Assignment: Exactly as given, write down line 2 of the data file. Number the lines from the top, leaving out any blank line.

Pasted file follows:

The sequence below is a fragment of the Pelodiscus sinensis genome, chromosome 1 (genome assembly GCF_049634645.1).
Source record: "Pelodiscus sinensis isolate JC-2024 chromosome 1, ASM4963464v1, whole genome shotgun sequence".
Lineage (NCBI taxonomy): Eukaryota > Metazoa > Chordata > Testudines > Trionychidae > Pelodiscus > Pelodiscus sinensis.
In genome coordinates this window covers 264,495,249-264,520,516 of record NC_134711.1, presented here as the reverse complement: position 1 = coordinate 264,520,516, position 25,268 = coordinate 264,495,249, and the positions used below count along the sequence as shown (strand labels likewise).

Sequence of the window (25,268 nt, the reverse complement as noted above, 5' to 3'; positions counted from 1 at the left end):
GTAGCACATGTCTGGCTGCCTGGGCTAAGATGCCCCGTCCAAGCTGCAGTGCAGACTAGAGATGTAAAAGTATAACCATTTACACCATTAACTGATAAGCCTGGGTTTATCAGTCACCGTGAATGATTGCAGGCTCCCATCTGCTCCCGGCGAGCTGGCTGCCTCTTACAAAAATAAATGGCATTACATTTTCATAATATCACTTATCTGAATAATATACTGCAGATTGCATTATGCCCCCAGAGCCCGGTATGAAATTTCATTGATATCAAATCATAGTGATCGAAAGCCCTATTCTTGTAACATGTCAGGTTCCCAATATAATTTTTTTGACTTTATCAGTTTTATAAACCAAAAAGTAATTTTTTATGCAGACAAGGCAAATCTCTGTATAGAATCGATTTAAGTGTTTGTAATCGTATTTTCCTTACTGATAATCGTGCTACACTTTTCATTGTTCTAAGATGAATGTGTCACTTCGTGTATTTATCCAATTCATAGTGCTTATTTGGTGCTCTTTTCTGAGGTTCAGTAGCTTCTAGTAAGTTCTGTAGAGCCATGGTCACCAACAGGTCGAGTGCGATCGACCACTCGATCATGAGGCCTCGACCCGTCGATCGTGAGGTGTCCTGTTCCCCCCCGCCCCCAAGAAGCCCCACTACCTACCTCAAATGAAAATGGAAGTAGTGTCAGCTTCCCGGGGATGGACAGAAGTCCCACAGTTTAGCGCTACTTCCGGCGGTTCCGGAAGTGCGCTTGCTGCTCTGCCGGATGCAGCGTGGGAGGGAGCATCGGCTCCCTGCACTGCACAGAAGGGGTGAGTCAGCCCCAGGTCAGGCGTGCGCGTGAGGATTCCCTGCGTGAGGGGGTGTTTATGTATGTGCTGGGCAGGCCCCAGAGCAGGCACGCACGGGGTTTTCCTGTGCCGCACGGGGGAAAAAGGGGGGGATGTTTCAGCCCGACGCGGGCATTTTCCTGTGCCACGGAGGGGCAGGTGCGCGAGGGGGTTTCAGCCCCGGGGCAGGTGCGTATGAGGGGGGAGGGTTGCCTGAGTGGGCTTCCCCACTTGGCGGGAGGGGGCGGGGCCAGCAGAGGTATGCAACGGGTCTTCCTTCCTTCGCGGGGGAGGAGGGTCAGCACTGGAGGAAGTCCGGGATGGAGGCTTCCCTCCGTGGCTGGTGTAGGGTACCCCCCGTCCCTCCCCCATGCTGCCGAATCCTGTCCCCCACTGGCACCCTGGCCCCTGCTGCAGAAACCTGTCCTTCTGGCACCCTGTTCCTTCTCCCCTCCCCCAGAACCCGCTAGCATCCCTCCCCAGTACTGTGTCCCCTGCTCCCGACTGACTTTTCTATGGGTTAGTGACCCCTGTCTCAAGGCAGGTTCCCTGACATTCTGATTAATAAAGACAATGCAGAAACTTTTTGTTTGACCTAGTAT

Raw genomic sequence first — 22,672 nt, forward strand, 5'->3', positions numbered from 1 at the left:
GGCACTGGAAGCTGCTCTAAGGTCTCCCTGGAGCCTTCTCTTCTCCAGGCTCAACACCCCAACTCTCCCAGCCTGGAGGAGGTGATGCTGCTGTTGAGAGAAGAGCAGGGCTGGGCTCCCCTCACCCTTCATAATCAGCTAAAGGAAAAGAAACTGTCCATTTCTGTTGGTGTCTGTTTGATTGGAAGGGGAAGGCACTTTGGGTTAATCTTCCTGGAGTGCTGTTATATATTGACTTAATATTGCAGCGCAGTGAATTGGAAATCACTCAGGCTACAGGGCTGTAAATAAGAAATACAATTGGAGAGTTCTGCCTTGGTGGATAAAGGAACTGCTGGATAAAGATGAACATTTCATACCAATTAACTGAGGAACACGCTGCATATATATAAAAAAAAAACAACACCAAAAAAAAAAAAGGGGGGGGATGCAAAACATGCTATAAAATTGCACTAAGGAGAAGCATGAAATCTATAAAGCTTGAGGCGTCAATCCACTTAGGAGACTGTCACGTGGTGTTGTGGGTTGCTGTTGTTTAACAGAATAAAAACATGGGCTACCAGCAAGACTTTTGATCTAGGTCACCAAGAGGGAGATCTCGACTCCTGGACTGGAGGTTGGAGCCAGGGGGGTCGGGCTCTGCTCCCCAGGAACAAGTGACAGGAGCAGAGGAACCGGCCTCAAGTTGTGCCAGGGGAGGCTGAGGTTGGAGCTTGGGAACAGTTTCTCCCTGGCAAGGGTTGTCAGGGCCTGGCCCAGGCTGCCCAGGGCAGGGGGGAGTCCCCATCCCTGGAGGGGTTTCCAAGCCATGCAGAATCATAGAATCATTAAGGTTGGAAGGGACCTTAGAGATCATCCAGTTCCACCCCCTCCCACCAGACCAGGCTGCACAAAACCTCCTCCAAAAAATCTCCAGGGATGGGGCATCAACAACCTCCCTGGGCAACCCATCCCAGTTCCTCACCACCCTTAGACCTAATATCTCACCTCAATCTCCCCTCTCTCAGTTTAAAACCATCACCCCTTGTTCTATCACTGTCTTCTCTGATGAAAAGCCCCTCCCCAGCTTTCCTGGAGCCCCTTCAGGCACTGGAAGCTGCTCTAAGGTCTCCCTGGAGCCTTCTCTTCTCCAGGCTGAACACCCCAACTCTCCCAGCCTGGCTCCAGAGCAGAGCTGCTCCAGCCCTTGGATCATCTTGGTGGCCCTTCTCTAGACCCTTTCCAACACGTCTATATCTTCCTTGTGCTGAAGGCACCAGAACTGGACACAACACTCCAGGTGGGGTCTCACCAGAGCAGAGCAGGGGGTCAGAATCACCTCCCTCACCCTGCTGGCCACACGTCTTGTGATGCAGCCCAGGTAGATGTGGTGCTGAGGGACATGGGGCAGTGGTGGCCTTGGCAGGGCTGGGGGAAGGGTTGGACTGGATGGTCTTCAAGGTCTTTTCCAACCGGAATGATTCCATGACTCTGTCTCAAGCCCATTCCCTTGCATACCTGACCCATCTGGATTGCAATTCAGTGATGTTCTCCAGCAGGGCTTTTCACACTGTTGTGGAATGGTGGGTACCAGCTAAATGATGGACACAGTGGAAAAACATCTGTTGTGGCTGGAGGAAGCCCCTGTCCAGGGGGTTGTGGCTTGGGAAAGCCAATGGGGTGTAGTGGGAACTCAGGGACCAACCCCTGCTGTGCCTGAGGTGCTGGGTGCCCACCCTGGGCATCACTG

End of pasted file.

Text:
Source record: "Pelodiscus sinensis isolate JC-2024 chromosome 1, ASM4963464v1, whole genome shotgun sequence".